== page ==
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Ivan Reitman (director of "Ghostbusters" and producer of "Animal House") has passed away at the age 75

Ivan Reitman, the producer and influential filmmaker behind many of the best-loved comedies of late 20th century such as "Animal House" and "Ghostbusters," has passed away. He was 75.

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Ivan Reitman (director of "Ghostbusters" and producer of "Animal House") has passed away at the age 75

According to his family, Reitman passed away peacefully Saturday night in Montecito (Calif.), as reported by The Associated Press.

In a joint statement, Jason Reitman, Catherine Reitman, and Caroline Reitman stated that their family is mourning the sudden loss of a father, husband, and grandfather who taught them to always look for the magic in life. We take comfort in the fact that his films brought joy and laughter to many others all over the globe. We are grieving privately but we know that those who were able to see his films through their memories will always remember him.

Reitman is known for his witty comedies that capture the spirit of the times. His big break came with "National Lampoon’s Animal House," a college fraternity show Reitman produced. He directed Bill Murray's first major role in "Meatballs", followed by "Stripes" in 1981. But his greatest success was with "Ghostbusters" in 1984.

The irreverent supernatural comedy starring Murray and Dan Aykroyd, Harold Ramis and Ernie Hudson made nearly $300 million worldwide. It also earned two Oscar nominations. Jason Reitman, his son, was the director.

Paul Feig, the director of "Ghostbusters," tweeted that he was shocked.

Feig wrote, "I had the privilege of working so closely Ivan and that was always such an educational experience." He directed some of my favourite comedies. We all owe him so much in comedy.

Kumail Nanjiani, comedian and actor, tweeted "A legend." "The absurdity of the number of great movies that he made."

He also directed "Twins," the "Kindergarten Cop", "Dave", "Junior" as well as 1998's "Six Days, Seven Nights." He produced "Beethoven," the "Old School", and "EuroTrip," as well as many other films, including his Oscar-nominated film "Up in the Air."

His father, Komarno in Czechoslovakia was his father's largest vinegar factory. His mother survived Auschwitz, and his father was part of the resistance. The communists began to imprison capitalists following the war. Ivan Reitman was just 4. They traveled on the nailed-down barge hold heading for Vienna in the cramped holds.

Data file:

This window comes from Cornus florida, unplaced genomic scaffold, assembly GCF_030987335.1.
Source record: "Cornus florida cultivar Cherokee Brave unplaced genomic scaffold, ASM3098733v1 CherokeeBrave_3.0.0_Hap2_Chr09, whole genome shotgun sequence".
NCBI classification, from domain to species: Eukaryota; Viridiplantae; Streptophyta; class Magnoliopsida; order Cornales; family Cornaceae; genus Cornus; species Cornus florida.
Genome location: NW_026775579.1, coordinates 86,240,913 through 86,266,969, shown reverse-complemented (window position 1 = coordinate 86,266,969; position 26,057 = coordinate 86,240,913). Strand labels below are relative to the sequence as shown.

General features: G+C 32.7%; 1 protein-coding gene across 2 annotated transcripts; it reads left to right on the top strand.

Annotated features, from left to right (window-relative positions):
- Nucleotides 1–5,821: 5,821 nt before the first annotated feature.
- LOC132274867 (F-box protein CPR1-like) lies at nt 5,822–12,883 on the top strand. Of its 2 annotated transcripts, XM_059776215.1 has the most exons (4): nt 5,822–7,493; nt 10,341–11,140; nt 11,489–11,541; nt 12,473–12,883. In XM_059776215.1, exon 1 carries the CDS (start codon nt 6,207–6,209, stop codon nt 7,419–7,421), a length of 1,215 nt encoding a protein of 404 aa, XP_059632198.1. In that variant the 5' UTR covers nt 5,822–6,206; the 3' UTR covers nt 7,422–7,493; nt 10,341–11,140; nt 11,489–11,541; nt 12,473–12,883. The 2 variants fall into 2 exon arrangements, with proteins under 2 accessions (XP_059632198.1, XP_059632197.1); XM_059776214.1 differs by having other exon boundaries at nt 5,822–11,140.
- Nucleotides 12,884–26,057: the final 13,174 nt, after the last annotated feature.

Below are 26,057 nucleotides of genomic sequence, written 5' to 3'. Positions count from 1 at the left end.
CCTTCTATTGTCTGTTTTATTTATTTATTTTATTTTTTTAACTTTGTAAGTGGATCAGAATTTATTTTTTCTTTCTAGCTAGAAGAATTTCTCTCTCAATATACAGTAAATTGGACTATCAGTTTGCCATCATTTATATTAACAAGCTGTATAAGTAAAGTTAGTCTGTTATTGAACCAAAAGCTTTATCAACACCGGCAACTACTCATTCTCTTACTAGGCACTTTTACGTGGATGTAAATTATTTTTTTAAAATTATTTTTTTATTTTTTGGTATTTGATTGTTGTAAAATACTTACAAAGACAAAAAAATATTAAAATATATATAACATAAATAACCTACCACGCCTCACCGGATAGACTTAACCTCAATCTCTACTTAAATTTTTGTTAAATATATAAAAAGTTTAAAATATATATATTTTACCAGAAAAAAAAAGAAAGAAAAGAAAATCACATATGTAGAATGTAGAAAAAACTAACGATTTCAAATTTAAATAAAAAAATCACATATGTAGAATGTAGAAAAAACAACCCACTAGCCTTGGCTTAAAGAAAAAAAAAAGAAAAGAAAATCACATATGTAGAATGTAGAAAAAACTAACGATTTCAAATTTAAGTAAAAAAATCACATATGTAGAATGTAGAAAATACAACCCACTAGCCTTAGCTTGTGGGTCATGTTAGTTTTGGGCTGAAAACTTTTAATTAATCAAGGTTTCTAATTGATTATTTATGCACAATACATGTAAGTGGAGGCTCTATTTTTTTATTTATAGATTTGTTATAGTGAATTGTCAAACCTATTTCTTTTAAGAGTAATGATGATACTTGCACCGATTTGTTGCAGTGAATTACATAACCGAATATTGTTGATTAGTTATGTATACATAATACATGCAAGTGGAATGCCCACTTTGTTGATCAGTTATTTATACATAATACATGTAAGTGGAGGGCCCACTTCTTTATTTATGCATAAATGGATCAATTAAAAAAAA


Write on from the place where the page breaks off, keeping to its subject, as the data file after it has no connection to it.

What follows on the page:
Reitman said that he remembers flashes of scenes in 1979 to the AP. "They later told me that they gave me two sleeping pills to make sure I didn't make any noise. I was so drained that I could not see my eyes while I slept. My parents were afraid that I would die.

The Reitmans were reunited with a relative in Toronto where Ivan showed his showbiz skills -- starting a puppet theatre, performing at summer camps, and playing coffee houses with a folk band. After studying music and drama at McMaster University, Hamilton, Ontario, he began to make movie shorts.

Reitman, $12,000 and friends, made "Cannibal Girls", a nine-day film that American International released. Reitman produced "Greed", a weekly TV show, on a budget of $500. He was also associated with the Lampoon group, which featured Murray, Gilda Radner, John Belushi and Gilda Radner. This led to the creation of "Animal House."

After the huge success of "Animal House," Reitman took advantage and raised money for "Meatballs," a more gentle version of the "Animal House" series.

Murray was selected by Reitman to star. This would be a major break for the comedian. However, Ramis later stated that Reitman wasn't sure if Murray would show up on the first day. It was the beginning of a long-lasting partnership that would produce "Stripes," a war comedy about the Vietnam War. Reitman claimed that he first thought of it while on his way to "Meatballs," and "Ghostbusters."

Reitman took humor and the power to laugh seriously.

"The great cliche is all about how tough comedy can be. He told the Los Angeles Times that nobody gives it any respect in 2000. It's so visceral to laugh. It takes a lot of work to get 600 people laughing. I believe we are laughing at the same things that we have always laughed at. But the language of the performer and the filmmaker shifts.


 

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